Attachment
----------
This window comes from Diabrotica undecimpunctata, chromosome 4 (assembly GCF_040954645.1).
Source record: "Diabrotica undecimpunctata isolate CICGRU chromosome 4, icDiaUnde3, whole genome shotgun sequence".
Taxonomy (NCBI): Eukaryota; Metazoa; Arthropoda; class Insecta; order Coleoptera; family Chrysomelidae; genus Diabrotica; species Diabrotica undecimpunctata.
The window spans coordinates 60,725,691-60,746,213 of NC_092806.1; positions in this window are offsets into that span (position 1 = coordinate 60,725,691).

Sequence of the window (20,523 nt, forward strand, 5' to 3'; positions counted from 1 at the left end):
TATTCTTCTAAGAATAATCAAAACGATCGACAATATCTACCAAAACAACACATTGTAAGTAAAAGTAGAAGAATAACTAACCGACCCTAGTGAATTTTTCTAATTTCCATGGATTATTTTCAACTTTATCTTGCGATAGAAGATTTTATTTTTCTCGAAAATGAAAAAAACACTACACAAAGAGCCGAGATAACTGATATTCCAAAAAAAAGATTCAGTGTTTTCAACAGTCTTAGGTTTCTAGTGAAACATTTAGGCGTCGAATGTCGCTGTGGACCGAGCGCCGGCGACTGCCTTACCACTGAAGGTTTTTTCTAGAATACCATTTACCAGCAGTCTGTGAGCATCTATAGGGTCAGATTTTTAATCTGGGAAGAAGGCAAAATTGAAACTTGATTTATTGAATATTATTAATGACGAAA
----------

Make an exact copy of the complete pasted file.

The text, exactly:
This window comes from Diabrotica undecimpunctata, chromosome 4 (assembly GCF_040954645.1).
Source record: "Diabrotica undecimpunctata isolate CICGRU chromosome 4, icDiaUnde3, whole genome shotgun sequence".
Taxonomy (NCBI): Eukaryota; Metazoa; Arthropoda; class Insecta; order Coleoptera; family Chrysomelidae; genus Diabrotica; species Diabrotica undecimpunctata.
The window spans coordinates 60,725,691-60,746,213 of NC_092806.1; positions in this window are offsets into that span (position 1 = coordinate 60,725,691).

Sequence of the window (20,523 nt, forward strand, 5' to 3'; positions counted from 1 at the left end):
TATTCTTCTAAGAATAATCAAAACGATCGACAATATCTACCAAAACAACACATTGTAAGTAAAAGTAGAAGAATAACTAACCGACCCTAGTGAATTTTTCTAATTTCCATGGATTATTTTCAACTTTATCTTGCGATAGAAGATTTTATTTTTCTCGAAAATGAAAAAAACACTACACAAAGAGCCGAGATAACTGATATTCCAAAAAAAAGATTCAGTGTTTTCAACAGTCTTAGGTTTCTAGTGAAACATTTAGGCGTCGAATGTCGCTGTGGACCGAGCGCCGGCGACTGCCTTACCACTGAAGGTTTTTTCTAGAATACCATTTACCAGCAGTCTGTGAGCATCTATAGGGTCAGATTTTTAATCTGGGAAGAAGGCAAAATTGAAACTTGATTTATTGAATATTATTAATGACGAAA